Tu quoque

I recently posted a blog about the rampant corruption of the Liberal National Party because, well, they’re rampantly corrupt.


I do things like this a lot, partly because of my political leanings but mostly because of the creeping fascism of this rabble that only loosely can be described as a “government”.


And whenever I do one of these blogs there will inevitably be at least one reply, usually more, that says “but what about Labor?”. Where’s the list on Labor’s corruption?


Invariably this response will come from someone who has found themselves on the wrong side of the political spectrum, someone who self-identifies with these corrupt dipshits; and rather than attempt to debate the point or to defend the indefensible, or even to try to rationalise this behaviour, they try and move the argument elsewhere.


Almost as if they know they can’t win this particular fight, so they want to move the debate on to something easier - something they think they can win. Or at least participate in without being obliterated.


This person also, almost always, thinks themselves very clever for coming up with such a clever riposte. “Oh what a cunning debater I am” they chuckle as they smash the keyboard with the elan of a drunken boxer “instead of engaging in debate on something I cannot defend I will instead shift the goalposts, thereby catching everyone unawares!”


This response isn’t new. It’s actually quite old. Ancient even. The problem is that people don’t have a strong enough grounding in rhetoric to recognise it, let alone deal with it properly.

What about X? Whataboutism. Whuddaboudism. Also known by the classical Latin name for this particular logical fallacy: “Tu quoque” (pronounced too-kwo-kway) - literally “You too”.


Classically this was an ad hominem attack directed at a personal opponent - “I can’t believe you’re accusing me of setting fire to the Parthnon, what about how Asceppalus is stealing wine?” or something along those lines. But the tu quoque argument evolved into its current, more broadly “what about X” form during the Cold War.


You see during the Cold War the Soviet Union wasn’t one of the more fun places to live, as you probably well know. They fell on the wrong side of the Berlin Wall for things like luxury items, consumer goods, and general quality of living. The Soviet Union’s side of the Wall was more Stalinism, kangaroo courts (troikas), and political or ethnic pogroms. Not a lot of shits and giggles there. Uncle Joe wasn't known for his leniency.


As part of the back and forth sniping between the United States and the USSR that made up the Cold War, the Americans would often point out the atrocities that Stalin was perpetrating on his own people. The Soviet response, knowing full well that they were committing these crimes and not being able to adequately defend that position, was to turn the question back on the Americans. They would say “And you are lynching Negroes!”, in reference to the prominence and actions of groups such as the Ku Klux Klan.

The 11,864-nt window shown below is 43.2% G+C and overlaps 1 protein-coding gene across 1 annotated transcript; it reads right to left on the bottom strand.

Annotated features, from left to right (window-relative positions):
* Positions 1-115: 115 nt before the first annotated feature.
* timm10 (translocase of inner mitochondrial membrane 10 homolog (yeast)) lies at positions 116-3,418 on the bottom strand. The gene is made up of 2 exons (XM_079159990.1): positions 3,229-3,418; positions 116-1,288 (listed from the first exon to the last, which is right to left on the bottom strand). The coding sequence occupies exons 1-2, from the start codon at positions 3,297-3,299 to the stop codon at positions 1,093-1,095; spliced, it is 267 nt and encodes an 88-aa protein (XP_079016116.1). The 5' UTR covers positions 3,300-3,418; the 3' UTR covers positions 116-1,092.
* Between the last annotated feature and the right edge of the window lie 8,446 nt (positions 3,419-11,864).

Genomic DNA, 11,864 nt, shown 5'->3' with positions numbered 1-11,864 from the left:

This isn’t to say that in America persons of colour were not being lynched. It was a particularly horrible era of their history and a wound that is still yet to heal today. But that wasn’t the point. It was a point, but not the one being argued.


The argument was that the Soviet Union was a totalitarian regime that was doing some heinous shit on an industrial level. And rather than defend those atrocities, which was an argument they knew they could not win, they tried to deflect attention back on the accuser. And so we got whataboutism.


The problem with the tu quoque fallacy is that a lot of the time it actually works. If someone hasn’t had a grounding in debating or rhetoric they can feel trapped by a tu quoque. When someone from across the aisle commits this crime against discourse and says “well what about blah” it’s very easy to be suckered in to defending, or at least debating, the position that was just proposed. The “you too” gambit worked.


The trick to dealing with a tu quoque is the same as dealing with any other logical fallacy. It’s the same trick they teach you in high school debating. The trick is to recognise it when it happens. Because as with any logical fallacy, they’re usually only committed when that person has no legitimate position to put forth. A fallacy isn’t an argument, it’s the lack of an argument. It’s an admission of failure. When someone commits a logical fallacy in an argument, they know that they’ve lost. And as with high school debating all you need to do is point out the fallacy that they’ve committed, reinforce that they cannot or will not engage the argument as it stands and then claim victory.


Do not engage.


If you see the tu quoque (or any logical fallacy really) on Facebook, where it usually dwells, or anywhere else - DO NOT ENGAGE.


These fallacies only work when you engage them. What you do instead is you point out to the person the logical fallacy that they’re committing and then you, metaphorically speaking, red card them. Ostracise them. Exclude them from the debate until they can come up with something of substance. Because they know that they can’t argue the point as it stands so they need to try and shift the discussion to a more level playing field. Don’t let them.


So what about Labor? So what? That’s not what we’re discussing here. We never were. It's a bridge we'll cross if and when we come to it. We’re talking about the LNP and the demonstrable cases of corruption they’ve committed. They’re in government, they’ve committed these crimes, they’re the ones who are unrepentantly draining the taxpayers dry - that’s what we’re talking about. So until and unless you can argue this point, and only this point, we won’t be moving the goalposts to any other. Go and have a think about how dumb you’ve been.

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